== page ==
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Friday, April 5, 2013

BlackBerry to End Music Service

BlackBerry will end its BBM Music subscription service, which married its BlackBerry Messenger instant messaging to online music downloads, with disappointing results.

Street Art of the Arab World on YouTube

A video report on Palestinian street art in the West Bank, produced by Soraya Morayef for MOCAtv.

The Cairene journalist and blogger Soraya Morayef, who has written extensively about the Egyptian revolution’s graffiti, has produced a series of new video reports on street art of the Arab world, as part of a series for MOCAtv, the YouTube channel of The Museum of Contemporary Art, Los Angeles.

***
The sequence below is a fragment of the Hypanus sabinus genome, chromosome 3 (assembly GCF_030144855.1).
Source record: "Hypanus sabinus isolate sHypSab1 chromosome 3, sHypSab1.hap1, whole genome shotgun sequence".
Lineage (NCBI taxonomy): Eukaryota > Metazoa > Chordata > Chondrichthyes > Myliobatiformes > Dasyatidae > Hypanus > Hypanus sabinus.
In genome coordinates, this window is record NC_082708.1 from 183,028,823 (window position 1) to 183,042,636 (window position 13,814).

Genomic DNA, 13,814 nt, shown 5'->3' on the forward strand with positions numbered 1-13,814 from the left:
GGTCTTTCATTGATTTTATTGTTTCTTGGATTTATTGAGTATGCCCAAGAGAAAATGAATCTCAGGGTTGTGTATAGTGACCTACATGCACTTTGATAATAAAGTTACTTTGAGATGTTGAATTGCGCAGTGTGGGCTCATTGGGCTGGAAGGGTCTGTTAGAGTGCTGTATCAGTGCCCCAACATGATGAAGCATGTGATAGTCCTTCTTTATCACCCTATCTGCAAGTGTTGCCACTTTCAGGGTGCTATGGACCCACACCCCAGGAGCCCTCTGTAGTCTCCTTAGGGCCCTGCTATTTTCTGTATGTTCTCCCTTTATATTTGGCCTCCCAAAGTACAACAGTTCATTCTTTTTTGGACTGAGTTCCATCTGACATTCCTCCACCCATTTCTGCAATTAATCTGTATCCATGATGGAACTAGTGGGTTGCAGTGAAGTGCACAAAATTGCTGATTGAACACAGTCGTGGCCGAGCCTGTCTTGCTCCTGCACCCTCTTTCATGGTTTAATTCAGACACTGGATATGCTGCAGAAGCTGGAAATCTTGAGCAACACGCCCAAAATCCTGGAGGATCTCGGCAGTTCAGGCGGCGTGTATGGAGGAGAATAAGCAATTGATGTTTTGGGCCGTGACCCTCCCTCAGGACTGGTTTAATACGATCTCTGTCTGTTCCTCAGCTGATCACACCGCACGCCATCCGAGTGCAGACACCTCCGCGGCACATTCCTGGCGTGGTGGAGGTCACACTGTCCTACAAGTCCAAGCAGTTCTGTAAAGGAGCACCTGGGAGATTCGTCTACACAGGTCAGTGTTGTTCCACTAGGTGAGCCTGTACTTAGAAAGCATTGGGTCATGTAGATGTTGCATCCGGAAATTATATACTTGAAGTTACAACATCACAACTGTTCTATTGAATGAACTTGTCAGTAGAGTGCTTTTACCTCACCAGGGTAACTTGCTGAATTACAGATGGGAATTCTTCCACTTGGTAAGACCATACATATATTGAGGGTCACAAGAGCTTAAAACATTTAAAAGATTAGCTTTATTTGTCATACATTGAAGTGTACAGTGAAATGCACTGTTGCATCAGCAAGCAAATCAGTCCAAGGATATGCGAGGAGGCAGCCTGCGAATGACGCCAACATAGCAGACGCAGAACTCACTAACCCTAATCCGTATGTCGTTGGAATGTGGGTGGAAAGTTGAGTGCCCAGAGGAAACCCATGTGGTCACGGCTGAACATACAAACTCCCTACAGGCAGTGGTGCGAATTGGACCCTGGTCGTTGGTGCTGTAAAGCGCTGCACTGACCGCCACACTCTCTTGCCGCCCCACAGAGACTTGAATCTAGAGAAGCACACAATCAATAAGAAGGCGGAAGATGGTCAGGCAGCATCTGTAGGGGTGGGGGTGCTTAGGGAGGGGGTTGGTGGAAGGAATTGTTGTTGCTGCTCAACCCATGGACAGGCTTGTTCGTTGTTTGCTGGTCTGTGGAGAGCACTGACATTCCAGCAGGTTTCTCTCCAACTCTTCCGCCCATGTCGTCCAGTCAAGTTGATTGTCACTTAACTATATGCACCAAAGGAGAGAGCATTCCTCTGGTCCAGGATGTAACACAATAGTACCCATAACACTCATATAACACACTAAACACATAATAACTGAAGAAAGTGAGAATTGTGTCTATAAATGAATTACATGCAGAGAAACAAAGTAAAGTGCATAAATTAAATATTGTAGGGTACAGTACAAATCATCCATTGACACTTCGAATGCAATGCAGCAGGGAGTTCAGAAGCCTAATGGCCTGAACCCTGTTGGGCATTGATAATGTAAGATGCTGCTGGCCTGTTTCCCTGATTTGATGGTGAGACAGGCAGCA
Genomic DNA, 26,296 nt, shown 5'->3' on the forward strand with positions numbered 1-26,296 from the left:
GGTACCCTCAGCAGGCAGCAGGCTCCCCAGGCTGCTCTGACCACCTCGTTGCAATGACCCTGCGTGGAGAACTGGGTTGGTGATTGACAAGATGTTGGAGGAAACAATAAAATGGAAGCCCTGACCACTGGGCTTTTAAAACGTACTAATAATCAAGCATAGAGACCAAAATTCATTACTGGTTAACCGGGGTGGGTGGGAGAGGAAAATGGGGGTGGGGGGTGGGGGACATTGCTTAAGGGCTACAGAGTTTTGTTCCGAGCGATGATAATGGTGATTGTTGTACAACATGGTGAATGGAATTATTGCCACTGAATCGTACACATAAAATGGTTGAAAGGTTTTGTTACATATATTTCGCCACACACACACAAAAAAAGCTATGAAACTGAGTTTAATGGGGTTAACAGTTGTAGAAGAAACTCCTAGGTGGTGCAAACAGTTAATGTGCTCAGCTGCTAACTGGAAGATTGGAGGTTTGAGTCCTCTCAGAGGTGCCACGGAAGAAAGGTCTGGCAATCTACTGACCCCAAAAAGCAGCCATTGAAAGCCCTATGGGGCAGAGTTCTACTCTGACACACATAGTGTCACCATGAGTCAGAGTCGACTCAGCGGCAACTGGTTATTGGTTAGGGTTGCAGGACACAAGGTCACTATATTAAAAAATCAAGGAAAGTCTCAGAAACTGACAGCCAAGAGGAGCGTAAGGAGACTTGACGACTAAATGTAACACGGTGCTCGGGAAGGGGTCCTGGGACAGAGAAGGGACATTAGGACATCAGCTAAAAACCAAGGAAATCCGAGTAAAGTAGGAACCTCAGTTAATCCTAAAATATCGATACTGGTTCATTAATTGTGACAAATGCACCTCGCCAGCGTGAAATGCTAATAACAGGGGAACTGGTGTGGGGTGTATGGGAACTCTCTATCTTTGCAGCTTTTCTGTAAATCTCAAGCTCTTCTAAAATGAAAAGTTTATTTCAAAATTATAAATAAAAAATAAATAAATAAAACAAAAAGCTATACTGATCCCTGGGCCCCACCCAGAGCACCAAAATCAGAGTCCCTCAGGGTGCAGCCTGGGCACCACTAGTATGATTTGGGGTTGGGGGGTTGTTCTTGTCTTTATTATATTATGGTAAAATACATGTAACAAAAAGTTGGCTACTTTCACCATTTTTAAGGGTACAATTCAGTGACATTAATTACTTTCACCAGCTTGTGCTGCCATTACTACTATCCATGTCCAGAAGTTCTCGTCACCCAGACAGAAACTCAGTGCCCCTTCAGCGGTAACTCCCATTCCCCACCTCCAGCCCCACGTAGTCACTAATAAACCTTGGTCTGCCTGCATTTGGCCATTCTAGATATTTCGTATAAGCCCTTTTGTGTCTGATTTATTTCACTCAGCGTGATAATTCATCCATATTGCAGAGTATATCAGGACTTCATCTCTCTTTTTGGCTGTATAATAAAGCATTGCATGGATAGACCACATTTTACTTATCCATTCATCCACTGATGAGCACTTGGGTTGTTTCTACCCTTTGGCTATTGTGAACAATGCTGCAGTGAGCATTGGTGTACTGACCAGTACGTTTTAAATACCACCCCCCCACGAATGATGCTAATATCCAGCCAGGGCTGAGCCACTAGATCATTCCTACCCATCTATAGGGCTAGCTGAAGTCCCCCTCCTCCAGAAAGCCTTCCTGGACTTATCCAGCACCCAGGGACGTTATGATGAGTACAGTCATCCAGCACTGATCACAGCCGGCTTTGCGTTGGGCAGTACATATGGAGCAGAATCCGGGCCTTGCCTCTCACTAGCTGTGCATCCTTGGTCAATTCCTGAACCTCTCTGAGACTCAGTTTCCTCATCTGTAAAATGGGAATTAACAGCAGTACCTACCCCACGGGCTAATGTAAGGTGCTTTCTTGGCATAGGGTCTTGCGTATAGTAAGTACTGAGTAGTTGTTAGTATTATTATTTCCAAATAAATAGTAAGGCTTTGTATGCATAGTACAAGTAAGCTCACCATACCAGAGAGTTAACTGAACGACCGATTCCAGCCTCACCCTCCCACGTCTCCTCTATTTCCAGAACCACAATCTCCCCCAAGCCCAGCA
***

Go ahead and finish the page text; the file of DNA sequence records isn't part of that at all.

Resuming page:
A report on Libyan street art produced by Soraya Morayef.

The latest in the series, shot in the West Bank, was posted this week, following earlier reports from Libya and Egypt. A report from Lebanon is scheduled to go live next week.

A report on Egyptian street art produced by Soraya Morayef.

Ms. Morayef, who blogs as Suzee in the City, told The Lede that series was commissioned by the museum based on her work in Egypt.

Luckily, I had been to Beirut and Libya last summer and had met with artists in Beirut and fixers in Tripoli so when they asked me to make these films, I’d already had a good idea of what I wanted to film.

As for Palestine, I’d met a Palestinian woman in morocco last September who turned out to make graffiti and I later on wrote about her on my blog.

It was an incredibly time-consuming project that required hiring fixers/filmmakers in the respective countries as we had a very tight budget that wouldn’t have covered my traveling to the countries.